Top-rated QB McNair is exuding air of victory

NFL: Revising his recent history as a rusher, the ninth-year pro is having a career year and has his Titans standing 6-2.

November 08, 2003|By Ken Murray | Ken Murray,SUN STAFF

NASHVILLE, Tenn. - If you are playing the Tennessee Titans, the only thing worse than Steve McNair stomping out of the pocket on an impromptu run is McNair sitting there, reading his pass progressions, until a receiver pops open.

It didn't use to be that way.

It used to be that opponents feared McNair's legs far more than his arm. They knew he would never hang long in the pocket, not if there was a lane to scamper through.

They knew he would never get to his third or fourth option in the passing game, not if the pass rush was coming full throttle.

Now they know better.

Now they fear the passer, too.

In his ninth season as an NFL quarterback, McNair, 30, has been through the mill. He came into the league as a heralded rookie in 1995, when he was the third pick in the draft. He lived through the "Dare McNair" years, when opposing defenses would bunch eight players at the line and dare McNair to beat them downfield.

Now, he has come full circle, back to the "Air McNair" mystique he created at tiny Alcorn State, where he was one of college football's most prolific playmakers.

This year, no quarterback in the NFL is playing better.

"There was a time, in '97, '98, '99, if I was asked if he was one of the top three quarterbacks in the league, I would have said probably not," Titans coach Jeff Fisher said. "But I felt at that time he was probably one of the top three football players in the league because of his running, because of his versatility, because of everything he did.

"I'll say now, he's one of the top three quarterbacks [because of] the way he's playing right now, with his confidence and his poise and his health."

McNair finished third in the league's MVP voting last season with career highs in passing yards (3,387) and touchdowns (22). Through eight games this year, he leads the NFL in passer rating (105.1), ranks third in completion percentage (.651) and is tied for third in touchdown passes (13).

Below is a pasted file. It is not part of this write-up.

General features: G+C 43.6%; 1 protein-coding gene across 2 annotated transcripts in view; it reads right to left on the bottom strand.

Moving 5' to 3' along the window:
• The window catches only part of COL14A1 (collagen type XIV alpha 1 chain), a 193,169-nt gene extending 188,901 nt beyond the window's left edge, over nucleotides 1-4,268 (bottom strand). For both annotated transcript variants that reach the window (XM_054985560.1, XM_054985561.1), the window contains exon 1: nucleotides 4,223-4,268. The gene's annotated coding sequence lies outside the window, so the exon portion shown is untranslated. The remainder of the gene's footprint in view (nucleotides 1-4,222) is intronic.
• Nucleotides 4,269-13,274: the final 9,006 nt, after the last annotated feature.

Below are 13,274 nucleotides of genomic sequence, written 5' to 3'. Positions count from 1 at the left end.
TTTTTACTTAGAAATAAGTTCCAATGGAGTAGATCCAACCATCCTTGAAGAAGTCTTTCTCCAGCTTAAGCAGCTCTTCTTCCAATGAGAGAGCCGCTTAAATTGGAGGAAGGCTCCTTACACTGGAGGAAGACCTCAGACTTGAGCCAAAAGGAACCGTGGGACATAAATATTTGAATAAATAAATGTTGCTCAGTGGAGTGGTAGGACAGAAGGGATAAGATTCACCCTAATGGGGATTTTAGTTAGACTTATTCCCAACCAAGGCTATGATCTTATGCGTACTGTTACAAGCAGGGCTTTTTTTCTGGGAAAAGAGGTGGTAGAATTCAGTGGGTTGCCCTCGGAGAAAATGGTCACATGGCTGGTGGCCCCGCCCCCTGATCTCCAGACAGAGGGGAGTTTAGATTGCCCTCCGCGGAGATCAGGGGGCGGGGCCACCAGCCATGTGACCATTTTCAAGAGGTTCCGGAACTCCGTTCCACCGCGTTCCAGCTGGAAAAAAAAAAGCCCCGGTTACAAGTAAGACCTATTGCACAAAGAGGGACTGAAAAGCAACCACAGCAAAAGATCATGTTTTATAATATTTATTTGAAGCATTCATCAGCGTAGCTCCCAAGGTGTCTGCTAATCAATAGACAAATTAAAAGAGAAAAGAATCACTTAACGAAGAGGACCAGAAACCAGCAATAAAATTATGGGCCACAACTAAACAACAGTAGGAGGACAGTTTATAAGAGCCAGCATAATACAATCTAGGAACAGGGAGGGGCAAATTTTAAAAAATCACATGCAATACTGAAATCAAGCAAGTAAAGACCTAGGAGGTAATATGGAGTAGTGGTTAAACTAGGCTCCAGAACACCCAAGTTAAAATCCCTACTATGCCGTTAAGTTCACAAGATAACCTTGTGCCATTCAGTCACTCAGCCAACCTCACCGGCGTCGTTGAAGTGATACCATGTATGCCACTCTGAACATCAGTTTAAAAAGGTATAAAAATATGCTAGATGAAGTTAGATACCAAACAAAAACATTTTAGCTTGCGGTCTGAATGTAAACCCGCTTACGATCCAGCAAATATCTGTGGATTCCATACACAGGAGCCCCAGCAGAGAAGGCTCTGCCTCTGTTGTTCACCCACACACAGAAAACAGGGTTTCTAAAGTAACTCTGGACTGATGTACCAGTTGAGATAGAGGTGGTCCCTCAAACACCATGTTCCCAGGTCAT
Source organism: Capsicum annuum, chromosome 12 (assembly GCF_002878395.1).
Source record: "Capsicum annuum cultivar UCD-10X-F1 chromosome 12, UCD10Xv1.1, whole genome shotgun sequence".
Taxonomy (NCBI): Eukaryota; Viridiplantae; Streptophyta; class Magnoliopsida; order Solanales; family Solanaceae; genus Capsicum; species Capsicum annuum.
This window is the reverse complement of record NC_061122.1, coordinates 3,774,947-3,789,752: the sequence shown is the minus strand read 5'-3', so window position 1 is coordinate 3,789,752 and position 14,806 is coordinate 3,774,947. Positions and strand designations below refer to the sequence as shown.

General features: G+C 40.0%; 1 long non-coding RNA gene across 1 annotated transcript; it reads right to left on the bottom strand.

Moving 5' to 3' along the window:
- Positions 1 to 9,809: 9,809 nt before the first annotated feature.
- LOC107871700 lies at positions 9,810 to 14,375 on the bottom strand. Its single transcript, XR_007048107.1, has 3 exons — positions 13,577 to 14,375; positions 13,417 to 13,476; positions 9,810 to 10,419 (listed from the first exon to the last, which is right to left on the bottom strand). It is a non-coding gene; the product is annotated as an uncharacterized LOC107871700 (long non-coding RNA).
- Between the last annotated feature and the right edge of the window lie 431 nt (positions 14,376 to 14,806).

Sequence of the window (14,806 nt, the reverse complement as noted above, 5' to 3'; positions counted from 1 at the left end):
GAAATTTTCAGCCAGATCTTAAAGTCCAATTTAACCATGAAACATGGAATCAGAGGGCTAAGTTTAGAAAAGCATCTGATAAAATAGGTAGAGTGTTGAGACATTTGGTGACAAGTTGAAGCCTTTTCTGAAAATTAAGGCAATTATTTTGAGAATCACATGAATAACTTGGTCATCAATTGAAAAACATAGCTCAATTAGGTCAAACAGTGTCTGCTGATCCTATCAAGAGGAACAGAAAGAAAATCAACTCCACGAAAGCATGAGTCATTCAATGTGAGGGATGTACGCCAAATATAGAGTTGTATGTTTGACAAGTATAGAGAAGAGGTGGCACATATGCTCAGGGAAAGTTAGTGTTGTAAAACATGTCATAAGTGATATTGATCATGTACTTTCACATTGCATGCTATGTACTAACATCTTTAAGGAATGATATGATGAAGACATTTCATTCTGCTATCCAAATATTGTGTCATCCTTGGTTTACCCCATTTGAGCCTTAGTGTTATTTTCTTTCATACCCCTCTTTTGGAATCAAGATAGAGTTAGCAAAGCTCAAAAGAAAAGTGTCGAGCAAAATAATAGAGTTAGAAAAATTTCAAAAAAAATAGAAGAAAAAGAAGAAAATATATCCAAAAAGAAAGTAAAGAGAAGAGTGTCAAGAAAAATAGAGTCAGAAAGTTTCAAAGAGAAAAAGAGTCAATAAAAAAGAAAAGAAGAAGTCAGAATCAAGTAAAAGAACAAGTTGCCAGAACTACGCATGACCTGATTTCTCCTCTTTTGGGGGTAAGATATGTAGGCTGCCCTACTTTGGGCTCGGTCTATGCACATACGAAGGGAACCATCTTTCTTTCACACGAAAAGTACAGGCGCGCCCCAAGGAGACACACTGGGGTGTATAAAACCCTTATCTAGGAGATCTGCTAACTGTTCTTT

Where does McNair say he stands among his peers?

"You have one of the best quarterbacks in the league in Brett Favre, for all the things he's accomplished, a three-time MVP," McNair said. "And you have the most athletic quarterback in [Atlanta's] Michael Vick.

"It's my standpoint that if you can put those two guys together, you have Steve McNair."

But Floyd Reese, the Titans general manager, said we have not seen the best of McNair yet.

"Every day I go out [to practice], he does something a little bit better," Reese said. "If we can keep him healthy, I don't know where the end is because you don't see a plateau.

"When did [John] Elway start playing great? Thirty-three, 34? When did Steve Young play great? Thirty-four? Steve just turned 30, so he's got, four, five, six good years left."

With McNair, it all begins - and ends - with health. Starting with the 1999 season, he has redefined toughness as it currently applies to quarterbacks. Briefly recapping:

Early in 1999, he missed five games after surgery to repair a ruptured disk in his lower back. When he came back, the Titans won eight of the last 10 regular-season games and wound up in the Super Bowl.

In Week 2 of 2000, he took a helmet to the chest against Kansas City and suffered a badly bruised sternum. Two weeks later, after a bye week and after starter Neil O'Donnell was hurt, McNair engineered a 55-yard touchdown drive in the final two minutes against Pittsburgh. His third completion of the drive beat the Steelers, 23-20.

He was so beat up last December with a variety of injuries - turf toe, strained ribs, sore back - that he never practiced. The Titans went 5-0 anyway.

"The injuries Steve has had, any other quarterback would sit out," said Titans wide receiver Derrick Mason. "After he had back surgery, for him to come back and perform at a high level, that just shows you the toughness of Steve."

Fisher likes to cite a 2000 game against Pittsburgh.

"They carried Neil off the field bleeding from the nose and half unconscious," Fisher said. "I looked at Steve and Steve winked at me, took a ball, warmed up a couple times and went on the field. His third pass was a touchdown and he walked off the field."

Reese summoned a perspective gleaned from his time as an assistant coach on Bud Grant's Minnesota Vikings team in the early 1980s.

"Bud used to say, `It's one thing to play when you're injured. [But] it's another thing to play as well or better than you normally do.' And that's what Steve does."

McNair's health is a prime reason the Titans (6-2) take the league's fourth-ranked pass offense against the Miami Dolphins (5-3) tomorrow. For the first time in several years, he didn't have offseason surgery and could participate in minicamps and passing camps.

The dividends are evident. McNair threw for 421 yards in one game and has changed the team profile from a running team to a passing team.

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